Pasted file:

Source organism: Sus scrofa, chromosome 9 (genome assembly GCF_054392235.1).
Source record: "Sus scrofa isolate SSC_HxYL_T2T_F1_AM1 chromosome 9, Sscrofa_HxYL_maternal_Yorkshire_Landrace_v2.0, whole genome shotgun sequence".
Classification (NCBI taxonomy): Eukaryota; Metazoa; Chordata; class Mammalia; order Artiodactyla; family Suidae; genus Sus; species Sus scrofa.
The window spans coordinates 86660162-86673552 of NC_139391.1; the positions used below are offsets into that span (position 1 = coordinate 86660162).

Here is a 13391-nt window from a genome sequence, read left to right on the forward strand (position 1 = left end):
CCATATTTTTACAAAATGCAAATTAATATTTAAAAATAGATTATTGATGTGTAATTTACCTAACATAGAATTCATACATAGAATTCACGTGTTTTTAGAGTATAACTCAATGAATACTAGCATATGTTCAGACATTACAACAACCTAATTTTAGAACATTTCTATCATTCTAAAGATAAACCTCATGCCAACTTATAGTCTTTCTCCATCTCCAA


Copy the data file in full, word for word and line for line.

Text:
Source organism: Sus scrofa, chromosome 9 (genome assembly GCF_054392235.1).
Source record: "Sus scrofa isolate SSC_HxYL_T2T_F1_AM1 chromosome 9, Sscrofa_HxYL_maternal_Yorkshire_Landrace_v2.0, whole genome shotgun sequence".
Classification (NCBI taxonomy): Eukaryota; Metazoa; Chordata; class Mammalia; order Artiodactyla; family Suidae; genus Sus; species Sus scrofa.
The window spans coordinates 86660162-86673552 of NC_139391.1; the positions used below are offsets into that span (position 1 = coordinate 86660162).

Here is a 13391-nt window from a genome sequence, read left to right on the forward strand (position 1 = left end):
CCATATTTTTACAAAATGCAAATTAATATTTAAAAATAGATTATTGATGTGTAATTTACCTAACATAGAATTCATACATAGAATTCACGTGTTTTTAGAGTATAACTCAATGAATACTAGCATATGTTCAGACATTACAACAACCTAATTTTAGAACATTTCTATCATTCTAAAGATAAACCTCATGCCAACTTATAGTCTTTCTCCATCTCCAA